Then, one day when the time is right, either becoming a new member or returning to activity will become easier for them, because of the path you paved with your kindness, love and fellowship.
If I had to add to this now, I think I would remind my fellow LDS friends that while we as a church focus on missionary work and preaching the gospel, that doesn't mean that when repeated efforts do not lead to a conversion or baptism then we are through. I think that is where a lot of misconceptions have been drawn. A person of another religion or faith perceives that our only intent for friendship is to "rope 'em into baptism". If that is our approach we are sadly, sadly WRONG and we need to change our ways.
Rather, I believe that we need to focus more on just being good people. More accepting. More open. More receiving of others whose religious belief's differ from ours. And BEING OKAY WITH THAT. If our belief's interest others then we need to be willing to share them, but if they do not, we need to be okay with that and continue the relationship. Moreover, learn more of theirs, find the common ground, embrace the differences for the good that they bring our relationships. I strongly believe that in the end, when each of us finally meet our Maker and account for our time on this earth, we will be judged more on how we treated others rather than how many people we were instrumental in their baptism's.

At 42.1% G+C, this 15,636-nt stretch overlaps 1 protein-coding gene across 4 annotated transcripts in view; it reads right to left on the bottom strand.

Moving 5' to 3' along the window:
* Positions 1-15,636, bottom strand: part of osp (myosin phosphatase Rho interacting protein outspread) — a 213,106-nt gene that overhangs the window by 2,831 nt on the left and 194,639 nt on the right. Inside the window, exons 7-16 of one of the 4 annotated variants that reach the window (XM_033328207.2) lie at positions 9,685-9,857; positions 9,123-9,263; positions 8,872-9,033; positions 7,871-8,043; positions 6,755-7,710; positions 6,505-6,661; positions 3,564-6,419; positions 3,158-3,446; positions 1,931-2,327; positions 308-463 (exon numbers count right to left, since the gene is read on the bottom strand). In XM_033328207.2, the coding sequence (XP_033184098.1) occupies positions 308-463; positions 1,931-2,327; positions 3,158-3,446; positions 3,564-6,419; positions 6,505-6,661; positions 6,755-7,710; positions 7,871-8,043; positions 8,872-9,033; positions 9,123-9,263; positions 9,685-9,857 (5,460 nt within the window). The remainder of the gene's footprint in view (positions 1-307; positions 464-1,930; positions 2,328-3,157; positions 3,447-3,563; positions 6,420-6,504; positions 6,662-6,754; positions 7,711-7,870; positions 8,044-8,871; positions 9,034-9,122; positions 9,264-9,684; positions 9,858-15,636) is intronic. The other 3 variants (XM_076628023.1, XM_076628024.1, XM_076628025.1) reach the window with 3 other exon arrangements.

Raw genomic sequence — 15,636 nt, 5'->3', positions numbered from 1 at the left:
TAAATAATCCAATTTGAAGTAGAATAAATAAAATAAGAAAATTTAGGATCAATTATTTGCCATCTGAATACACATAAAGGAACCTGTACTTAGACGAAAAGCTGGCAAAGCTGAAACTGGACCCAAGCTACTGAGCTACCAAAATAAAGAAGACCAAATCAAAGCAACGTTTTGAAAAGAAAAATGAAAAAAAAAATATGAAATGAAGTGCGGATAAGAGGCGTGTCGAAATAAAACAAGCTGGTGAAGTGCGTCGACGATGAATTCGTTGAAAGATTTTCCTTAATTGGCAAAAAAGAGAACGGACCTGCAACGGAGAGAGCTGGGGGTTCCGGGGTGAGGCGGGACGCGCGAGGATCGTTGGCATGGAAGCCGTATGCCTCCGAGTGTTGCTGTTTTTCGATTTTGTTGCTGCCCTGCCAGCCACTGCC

Before Debbie's lesson today, I squeezed her hand, and wished her luck. I thought I sensed some anxiety, but then when I remembered what a wonderful heart she has. How much she exemplifies the very message she was asked to teach, I knew she was gonna do just fine. She would be a great instrument in God's hands to convey a message that we all need to be reminded of.
Be kind. Be a friend. That is missionary enough sometimes.